During the long years of occupation imposed on the country by Indonesia in 1975, did the Church play a role?
Armindo Pedro Simoes: From 1975 until 2002, when we regained our independence from Indonesian colonization, the role of the Church was very significant. It was the only institution in which the people believed and trusted because the Church stood for the people, especially in speaking out on the violations of human rights, injustices, and Indonesian military abuses, which made the people feel that the Church was, as always, on their side. The Church acted as the voice of the voiceless. Even more, they did works of charity to benefit all the victims during the Indonesian colonization.
The strong Catholic identity of the Timorese was a sign of resistance to the occupation. Has this close tie to the Catholic identity changed since the independence?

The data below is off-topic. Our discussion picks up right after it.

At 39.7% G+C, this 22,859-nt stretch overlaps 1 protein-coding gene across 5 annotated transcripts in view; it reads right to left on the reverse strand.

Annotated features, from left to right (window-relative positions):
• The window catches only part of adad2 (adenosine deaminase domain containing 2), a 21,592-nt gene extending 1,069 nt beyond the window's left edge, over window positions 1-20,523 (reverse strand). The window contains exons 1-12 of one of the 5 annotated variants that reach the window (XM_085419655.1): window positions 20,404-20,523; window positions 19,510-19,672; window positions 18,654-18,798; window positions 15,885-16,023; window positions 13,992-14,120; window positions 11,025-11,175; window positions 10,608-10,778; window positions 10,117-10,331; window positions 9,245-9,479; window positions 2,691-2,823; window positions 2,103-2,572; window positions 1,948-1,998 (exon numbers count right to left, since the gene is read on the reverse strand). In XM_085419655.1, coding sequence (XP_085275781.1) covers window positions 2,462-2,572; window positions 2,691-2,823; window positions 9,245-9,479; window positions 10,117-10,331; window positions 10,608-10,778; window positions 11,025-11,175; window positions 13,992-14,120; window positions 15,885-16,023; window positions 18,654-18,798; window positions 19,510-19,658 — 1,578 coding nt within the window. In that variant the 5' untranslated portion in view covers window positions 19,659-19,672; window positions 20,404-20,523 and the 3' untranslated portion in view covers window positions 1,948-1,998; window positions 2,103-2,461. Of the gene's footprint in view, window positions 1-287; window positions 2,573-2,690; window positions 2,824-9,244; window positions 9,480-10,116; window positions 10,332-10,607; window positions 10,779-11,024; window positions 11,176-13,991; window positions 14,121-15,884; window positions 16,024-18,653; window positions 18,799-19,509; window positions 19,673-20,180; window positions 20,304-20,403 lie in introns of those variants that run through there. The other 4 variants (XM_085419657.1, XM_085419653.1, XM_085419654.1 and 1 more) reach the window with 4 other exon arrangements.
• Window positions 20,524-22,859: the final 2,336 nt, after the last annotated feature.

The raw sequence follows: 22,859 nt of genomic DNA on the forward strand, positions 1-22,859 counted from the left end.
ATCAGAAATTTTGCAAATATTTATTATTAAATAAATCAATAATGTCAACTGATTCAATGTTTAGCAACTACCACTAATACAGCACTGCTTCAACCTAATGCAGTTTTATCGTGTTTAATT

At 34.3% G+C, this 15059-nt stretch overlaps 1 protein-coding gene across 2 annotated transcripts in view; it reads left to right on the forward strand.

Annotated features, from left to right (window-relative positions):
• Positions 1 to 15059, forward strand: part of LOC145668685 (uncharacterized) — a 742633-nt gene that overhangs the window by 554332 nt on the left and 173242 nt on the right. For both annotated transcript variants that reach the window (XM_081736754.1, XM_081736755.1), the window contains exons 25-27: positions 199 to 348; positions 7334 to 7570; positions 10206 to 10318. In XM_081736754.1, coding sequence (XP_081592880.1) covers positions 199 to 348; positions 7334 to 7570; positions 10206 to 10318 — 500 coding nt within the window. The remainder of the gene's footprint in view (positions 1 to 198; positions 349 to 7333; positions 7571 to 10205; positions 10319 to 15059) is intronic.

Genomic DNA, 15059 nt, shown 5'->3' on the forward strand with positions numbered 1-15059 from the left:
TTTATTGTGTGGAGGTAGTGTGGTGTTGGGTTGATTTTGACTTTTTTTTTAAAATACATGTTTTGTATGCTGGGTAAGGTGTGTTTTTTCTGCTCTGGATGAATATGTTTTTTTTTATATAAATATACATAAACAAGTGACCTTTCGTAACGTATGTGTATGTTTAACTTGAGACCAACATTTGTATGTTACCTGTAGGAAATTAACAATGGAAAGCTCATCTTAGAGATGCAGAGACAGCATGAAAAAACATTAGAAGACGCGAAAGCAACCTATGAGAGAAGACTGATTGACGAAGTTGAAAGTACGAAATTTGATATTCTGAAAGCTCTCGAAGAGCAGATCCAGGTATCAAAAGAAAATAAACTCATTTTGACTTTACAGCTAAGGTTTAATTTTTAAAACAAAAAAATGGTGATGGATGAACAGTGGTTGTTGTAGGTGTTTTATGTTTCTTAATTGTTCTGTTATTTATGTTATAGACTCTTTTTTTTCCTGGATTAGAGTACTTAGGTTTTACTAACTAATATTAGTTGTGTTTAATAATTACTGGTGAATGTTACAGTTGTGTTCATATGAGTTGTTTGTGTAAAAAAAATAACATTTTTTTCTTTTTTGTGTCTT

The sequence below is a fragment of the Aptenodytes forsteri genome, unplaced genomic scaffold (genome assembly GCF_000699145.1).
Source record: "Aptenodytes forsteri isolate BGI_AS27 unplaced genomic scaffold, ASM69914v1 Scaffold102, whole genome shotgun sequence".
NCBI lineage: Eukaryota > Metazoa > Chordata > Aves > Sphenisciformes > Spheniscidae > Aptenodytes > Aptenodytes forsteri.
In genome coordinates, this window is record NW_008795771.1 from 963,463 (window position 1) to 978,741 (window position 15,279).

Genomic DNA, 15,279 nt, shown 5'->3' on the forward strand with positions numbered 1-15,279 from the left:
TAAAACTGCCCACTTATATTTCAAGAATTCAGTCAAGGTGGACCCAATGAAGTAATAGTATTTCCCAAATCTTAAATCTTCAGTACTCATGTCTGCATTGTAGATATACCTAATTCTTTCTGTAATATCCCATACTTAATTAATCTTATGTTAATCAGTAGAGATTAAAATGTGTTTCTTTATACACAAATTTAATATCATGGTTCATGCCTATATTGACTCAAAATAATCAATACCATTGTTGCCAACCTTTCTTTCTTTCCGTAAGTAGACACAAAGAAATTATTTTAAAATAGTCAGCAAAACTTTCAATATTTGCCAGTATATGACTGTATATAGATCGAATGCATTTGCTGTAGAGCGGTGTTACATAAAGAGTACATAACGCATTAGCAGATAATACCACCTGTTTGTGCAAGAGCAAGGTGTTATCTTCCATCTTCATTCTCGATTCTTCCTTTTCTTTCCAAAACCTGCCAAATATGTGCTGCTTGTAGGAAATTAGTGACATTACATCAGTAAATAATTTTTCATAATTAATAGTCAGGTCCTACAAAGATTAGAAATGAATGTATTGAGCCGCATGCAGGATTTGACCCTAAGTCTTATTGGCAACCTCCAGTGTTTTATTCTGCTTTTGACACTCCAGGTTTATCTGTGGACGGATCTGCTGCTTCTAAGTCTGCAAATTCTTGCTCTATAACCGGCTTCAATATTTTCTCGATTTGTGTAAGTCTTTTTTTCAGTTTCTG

Armindo Pedro Simoes: As far as the still overwhelming percentage of Catholics in East Timor, I would say that the close ties to the Catholic identity never changed but were even strengthened, and our Catholic faith is continuously renewed and deepened. We as Timorese are so proud to be known as one of the most Catholic nations, not only in Asia, but in the world.
How has the country been living the years of transition after 2002? What are the major problems and obstacles and the big achievements?